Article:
In this “me”-centric age, putting an emphasis on giving to others has never been more crucial. I am often guilty of putting too much emphasis on myself or on my kids, and then my girls also put too much emphasis on themselves. So the summertime is a great way to get off that track. These months provide the perfect opportunity for kids to use their available downtime to support important causes or to help others in need.
How Much, How Little
The volunteer time can be as little or substantial as your child would like, depending on their (and your) availability and willingness. They can even just volunteer for two hours a week to start, and perhaps they’ll find they enjoy what they’re doing and want to increase the amount of time they spend volunteering.
In addition to the amount of volunteer hours, you can help your child figure out where they want to volunteer and what they want to do, while also considering your child’s age and capabilities. They can choose to work limited hours at different places over the summer months or perhaps devote all their volunteer time to one organization or cause.
There are tons of different ways to give back, but here are a few ideas to get your child started:
Local animal shelter: There are usually a variety of tasks that need to get done at animal shelters, such as walking dogs, socializing with the cats and cleaning animal enclosures.
Community clean-up project: There may be some organized events in your area, such as a clean up of a nearby beach, riverbank or garden. But if there isn’t one already, how about helping organize an event with your child? Perhaps one that cleans up the local school or neighborhood.
Local library reading: See if your child would like to read to younger children during storytime. There are also usually opportunities for providing general library help, as well as possibly helping kids with summer school homework.
Nursing or retirement home visits: I remember as a child visiting nursing homes during the holidays with my local youth group and how much these visits meant to the residents. They were truly happy to see young people and interact and chat with them. This also is a wonderful experience for young people as they gain better understanding, patience and empathy for older adults.
Help serve at a soup kitchen: Kids can help serve and assist with preparation and clean up. Helping at a soup kitchen is something that brings it all home for kids, as they interact with those less fortunate than themselves and also tangibly see how their efforts make a difference.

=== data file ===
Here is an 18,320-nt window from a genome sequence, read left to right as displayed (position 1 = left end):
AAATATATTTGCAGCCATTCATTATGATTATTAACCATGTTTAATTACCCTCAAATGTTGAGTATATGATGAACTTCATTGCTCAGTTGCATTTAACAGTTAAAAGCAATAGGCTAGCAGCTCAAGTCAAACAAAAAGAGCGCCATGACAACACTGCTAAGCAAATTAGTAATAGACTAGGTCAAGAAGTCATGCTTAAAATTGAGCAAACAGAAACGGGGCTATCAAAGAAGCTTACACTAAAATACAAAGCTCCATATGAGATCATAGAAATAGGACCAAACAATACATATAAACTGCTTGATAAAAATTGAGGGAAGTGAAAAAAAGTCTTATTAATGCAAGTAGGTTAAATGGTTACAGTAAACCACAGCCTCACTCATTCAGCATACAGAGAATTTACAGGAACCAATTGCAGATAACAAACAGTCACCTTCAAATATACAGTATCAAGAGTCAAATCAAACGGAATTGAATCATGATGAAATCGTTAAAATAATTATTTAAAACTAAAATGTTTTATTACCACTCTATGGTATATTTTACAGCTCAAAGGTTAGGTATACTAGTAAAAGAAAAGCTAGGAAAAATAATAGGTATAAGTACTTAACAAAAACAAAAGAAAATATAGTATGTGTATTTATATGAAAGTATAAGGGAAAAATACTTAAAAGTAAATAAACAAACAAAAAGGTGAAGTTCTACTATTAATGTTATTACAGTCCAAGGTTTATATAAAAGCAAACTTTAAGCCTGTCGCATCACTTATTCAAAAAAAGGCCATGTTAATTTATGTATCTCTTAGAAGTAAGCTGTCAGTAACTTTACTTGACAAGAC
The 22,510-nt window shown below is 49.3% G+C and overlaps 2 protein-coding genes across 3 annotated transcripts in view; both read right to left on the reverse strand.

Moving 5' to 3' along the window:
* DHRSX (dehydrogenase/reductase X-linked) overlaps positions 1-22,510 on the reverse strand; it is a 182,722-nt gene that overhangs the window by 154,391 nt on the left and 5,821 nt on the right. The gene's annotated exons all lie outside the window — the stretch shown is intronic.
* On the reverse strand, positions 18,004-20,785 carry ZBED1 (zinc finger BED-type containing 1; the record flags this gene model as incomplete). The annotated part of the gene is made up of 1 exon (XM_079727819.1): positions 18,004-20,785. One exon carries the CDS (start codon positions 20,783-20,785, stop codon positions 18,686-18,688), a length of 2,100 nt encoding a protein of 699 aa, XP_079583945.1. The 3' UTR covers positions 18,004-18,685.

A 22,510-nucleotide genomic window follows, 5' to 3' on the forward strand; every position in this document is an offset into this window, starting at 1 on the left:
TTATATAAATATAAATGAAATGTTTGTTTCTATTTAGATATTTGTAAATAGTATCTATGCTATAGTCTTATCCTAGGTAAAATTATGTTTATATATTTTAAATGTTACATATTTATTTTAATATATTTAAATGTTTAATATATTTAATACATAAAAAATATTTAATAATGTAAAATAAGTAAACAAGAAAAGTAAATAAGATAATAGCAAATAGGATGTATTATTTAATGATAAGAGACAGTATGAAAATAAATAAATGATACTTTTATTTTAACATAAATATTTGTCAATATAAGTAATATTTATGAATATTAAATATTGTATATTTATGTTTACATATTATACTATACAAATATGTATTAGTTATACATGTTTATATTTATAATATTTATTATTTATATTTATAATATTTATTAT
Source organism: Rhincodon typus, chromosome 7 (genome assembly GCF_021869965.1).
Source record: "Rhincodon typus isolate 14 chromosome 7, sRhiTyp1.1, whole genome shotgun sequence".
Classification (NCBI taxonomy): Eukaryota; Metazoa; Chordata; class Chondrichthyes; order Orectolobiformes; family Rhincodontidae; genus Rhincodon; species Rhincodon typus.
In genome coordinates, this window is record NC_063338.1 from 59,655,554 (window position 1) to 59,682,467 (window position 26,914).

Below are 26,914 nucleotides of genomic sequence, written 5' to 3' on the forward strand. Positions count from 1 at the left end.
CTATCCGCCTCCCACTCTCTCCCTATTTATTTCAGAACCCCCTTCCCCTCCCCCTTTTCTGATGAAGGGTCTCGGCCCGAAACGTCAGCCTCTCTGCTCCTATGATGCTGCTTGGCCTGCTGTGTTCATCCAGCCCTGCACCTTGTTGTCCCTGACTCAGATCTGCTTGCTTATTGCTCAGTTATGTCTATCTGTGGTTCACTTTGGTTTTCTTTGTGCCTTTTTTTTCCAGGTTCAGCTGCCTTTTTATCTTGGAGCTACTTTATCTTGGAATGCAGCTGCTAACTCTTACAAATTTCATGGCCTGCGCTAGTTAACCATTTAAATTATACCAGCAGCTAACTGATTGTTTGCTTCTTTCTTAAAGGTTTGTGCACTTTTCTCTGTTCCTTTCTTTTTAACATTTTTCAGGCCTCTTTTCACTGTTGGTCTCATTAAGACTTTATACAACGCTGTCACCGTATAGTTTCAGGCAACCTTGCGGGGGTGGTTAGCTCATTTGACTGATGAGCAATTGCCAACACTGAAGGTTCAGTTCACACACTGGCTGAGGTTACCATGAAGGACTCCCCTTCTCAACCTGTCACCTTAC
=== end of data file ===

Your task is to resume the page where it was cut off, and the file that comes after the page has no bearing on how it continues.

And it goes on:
Summer camp counselors: Teenagers can apply to help at summer camps with younger kids. The application process often has to be done in the spring or earlier, so scope out which camps your teen would like to volunteer at and what types of volunteer opportunities are available.
Special Olympics: Older kids can volunteer at the Special Olympics, becoming coaches, scorekeepers, event organizers and meal servers.
Create-your-own: If there isn’t a formal volunteer program, you and your child can inquire into a particular organization and see if they would be interested in taking a young volunteer. In addition, your child can also create their own volunteer project and perhaps rally others to join their effort. For example, an older child may see a need for community garden. With your help, they can ask for volunteers and donations to get this ambitious but highly rewarding project started.
All your children’s efforts are needed and will be appreciated, and in turn, volunteering helps instill compassion and empathy in them. It’s also a great chance for your kids to meet others with similar interests and perspectives, as well as open their worlds to different situations and people with varying backgrounds — something invaluable as they grow up and then hopefully become adult volunteers.
Here are some websites to learn about other summertime volunteer opportunities:
Kids Korps USA: www.kidskorps.org/
Do Something: www.dosomething.org
Action without Borders: www.idealist.org/